Each of the BelGioioso plants is dedicated to a particular family of cheeses. In the case of the Glenmore facility, those are Fresh Mozzarella, Provolone, Mascarpone, Ricotta con Latte, Ricotta Salata and Manteche, which is a gourd-shaped mild provolone that’s filled with butter. Although both provolone and mozzarella each have their own recipe, they both belong to the pasta filata family – the family of Italian cheeses whose curd is stretched during the making, which gives them that gooey stretchiness that we love when they’re melted on a pizza – and they’re both made the same basic way.
The milk comes in from the farm and is heated and the curd is stretched like taffy as its cooked. The curd is cut, and an ingredient is added to coagulate it – enzymes or vinegar in the case of mozzarella and rennet for a provolone. Then it’s left to sit for a while, and after it’s coagulated, the whey is drained away, and it’s shaped and cooled.
Fresh mozzarella is then packaged, either in cups or buckets filled with lightly salted water, for a 37-day shelf life or in a Thermoform package, which is a vacuum-packed plastic shell that cuddles around the cheese and gives it a 60-day shelf life. BelGioioso sells about three times as much Thermoform-packaged mozzarella as the more traditionally water-packed. In addition to its longer shelf life, the Thermoform-packaged mozzarella is a little firmer and slightly saltier than the water-packed cheese, Wall said. It can be as little as four hours between the time the milk comes into the plant and when the Fresh Mozzarella is packaged and ready to ship out to its buyers, he added.
The milk for BelGioioso’s Fresh Mozzarella and Mild Provolone is pasteurized before it’s made into cheese. BelGioioso’s Medium, Sharp and Extra-Sharp Provolones are made from unpasteurized milk. The provolones are made similarly to the mozzarella up to the point at which they’re shaped. Instead of being turned into cheeses the size of pearls or golf balls or cinnamon rolls, depending on how that day’s customers want it, the provolones are made into much bigger salamis or loaves, ranging from the size of a human leg and up – way up. They’re brined in a lazy river, packaged and hung up on racks to be stored away in an aging room for five months for a Medium Provolone or seven months for a Sharp Provolone all the way up to 12 months for an Extra-Sharp Provolone. Cheesemakers will check on them along the way, testing to make sure they’re aging properly, and when each cheese is ready, it’ll be sold to fill an order.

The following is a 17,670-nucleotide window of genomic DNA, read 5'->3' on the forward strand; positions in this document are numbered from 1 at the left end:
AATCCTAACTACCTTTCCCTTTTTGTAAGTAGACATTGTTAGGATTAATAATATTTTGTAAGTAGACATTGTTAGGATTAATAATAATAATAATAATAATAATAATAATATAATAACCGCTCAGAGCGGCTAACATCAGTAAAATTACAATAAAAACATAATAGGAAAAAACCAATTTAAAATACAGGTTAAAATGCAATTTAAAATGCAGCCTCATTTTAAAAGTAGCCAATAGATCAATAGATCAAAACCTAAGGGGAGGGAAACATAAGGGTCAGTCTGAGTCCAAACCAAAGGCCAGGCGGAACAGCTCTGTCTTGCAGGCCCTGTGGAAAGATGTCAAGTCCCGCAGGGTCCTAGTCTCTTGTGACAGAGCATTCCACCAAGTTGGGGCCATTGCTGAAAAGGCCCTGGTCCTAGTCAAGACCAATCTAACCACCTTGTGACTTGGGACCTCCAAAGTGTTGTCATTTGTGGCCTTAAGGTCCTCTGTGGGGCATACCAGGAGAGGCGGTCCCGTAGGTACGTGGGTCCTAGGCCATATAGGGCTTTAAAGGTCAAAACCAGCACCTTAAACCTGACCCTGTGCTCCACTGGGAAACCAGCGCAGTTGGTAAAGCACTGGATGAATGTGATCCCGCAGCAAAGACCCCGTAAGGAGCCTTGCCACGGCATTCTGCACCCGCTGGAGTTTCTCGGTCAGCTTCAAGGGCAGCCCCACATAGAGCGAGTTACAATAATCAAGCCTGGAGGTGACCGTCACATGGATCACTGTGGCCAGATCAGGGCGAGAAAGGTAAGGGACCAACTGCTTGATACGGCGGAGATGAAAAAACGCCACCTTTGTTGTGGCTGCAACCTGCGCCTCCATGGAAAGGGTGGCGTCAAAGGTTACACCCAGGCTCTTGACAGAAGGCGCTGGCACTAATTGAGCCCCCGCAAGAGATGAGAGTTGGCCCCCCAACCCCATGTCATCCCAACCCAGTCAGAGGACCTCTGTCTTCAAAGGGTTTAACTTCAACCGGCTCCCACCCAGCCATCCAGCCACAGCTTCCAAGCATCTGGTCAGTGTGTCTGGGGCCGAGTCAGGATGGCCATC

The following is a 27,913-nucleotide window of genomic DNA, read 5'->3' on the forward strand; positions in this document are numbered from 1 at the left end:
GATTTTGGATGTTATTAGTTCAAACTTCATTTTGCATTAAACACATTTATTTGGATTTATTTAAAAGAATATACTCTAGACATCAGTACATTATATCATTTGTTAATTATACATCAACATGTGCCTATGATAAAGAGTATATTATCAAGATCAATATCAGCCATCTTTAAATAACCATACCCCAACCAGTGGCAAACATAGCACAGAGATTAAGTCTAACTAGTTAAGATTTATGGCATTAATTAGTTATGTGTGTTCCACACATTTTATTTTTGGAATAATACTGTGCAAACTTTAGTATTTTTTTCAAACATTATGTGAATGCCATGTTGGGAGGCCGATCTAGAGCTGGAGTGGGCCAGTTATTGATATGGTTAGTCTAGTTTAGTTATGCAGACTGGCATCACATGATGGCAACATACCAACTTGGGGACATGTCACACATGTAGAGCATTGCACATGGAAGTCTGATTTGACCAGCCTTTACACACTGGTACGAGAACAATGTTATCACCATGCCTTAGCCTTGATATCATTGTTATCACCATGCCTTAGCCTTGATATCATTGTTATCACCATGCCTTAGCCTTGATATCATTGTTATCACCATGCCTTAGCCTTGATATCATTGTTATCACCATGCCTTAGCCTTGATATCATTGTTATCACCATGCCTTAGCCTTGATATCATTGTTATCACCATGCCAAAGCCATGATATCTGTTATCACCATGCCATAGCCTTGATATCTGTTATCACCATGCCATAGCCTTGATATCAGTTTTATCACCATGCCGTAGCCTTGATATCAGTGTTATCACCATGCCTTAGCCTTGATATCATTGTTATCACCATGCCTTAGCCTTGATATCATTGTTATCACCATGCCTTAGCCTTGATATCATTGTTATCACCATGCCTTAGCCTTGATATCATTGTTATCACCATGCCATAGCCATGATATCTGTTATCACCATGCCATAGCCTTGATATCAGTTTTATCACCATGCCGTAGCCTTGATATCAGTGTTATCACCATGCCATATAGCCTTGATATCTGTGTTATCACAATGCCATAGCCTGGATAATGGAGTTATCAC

When we visited in March, BelGioioso had just started shipping a whole new product line called La Bottega, which means “boutique” in Italian. The new cheeses include extra aged American Grana, Sharp Provolone, Crescenza-Stracchino, Sheep’s Milk Gorgonzola, Peperoncino and Artigiano (Italian for “artisan). This is a specialty line that’s designed to be a step up for consumers who are ready to have a cheese adventure but not necessarily yet confident enough to choose a cheese on their own. Any assortment of these La Bottega cheeses will work together on a cheese board, and the packaging features hand-drawn art that signals to the consumer that this is an artisanal product as well as the BelGioioso name that they’ve probably encountered in the past. This line is already shipping to stores on the East Coast and will be in stores nationwide this summer.
In addition, BelGioioso is bringing out Mini Mascarpone and Mini Ricotta, which are the familiar BelGioioso products, except that they’re now packaged in a smaller container designed for the consumer who uses these cheeses occasionally and wants to eat the entire package on one occasion. BelGioioso will also be offering new snack-size packages of Fresh Mozzarella – three bite-size pieces of cheese in a single-serving package that’s just right to pop into a lunch box.
When we left BelGioioso, it was to head straight down the highway to the Green Bay airport, where the ticket agent with whom I checked my suitcase told me that my flight was a little bit delayed because of weather in Chicago, but I should proceed immediately to the gate anyway. “When they get the chance, the pilot wants to go, so get right down there,” she advised. It was raining in Tucson when I got back home, a gentle, warm rain that was a little unexpected for March. “We need it,” people around me were saying as we always do when it rains here in the desert, and I felt like I’d brought a little bit of Wisconsin back home with me.
This story was originally published in the May 2016 and June 2016 issues of Gourmet News.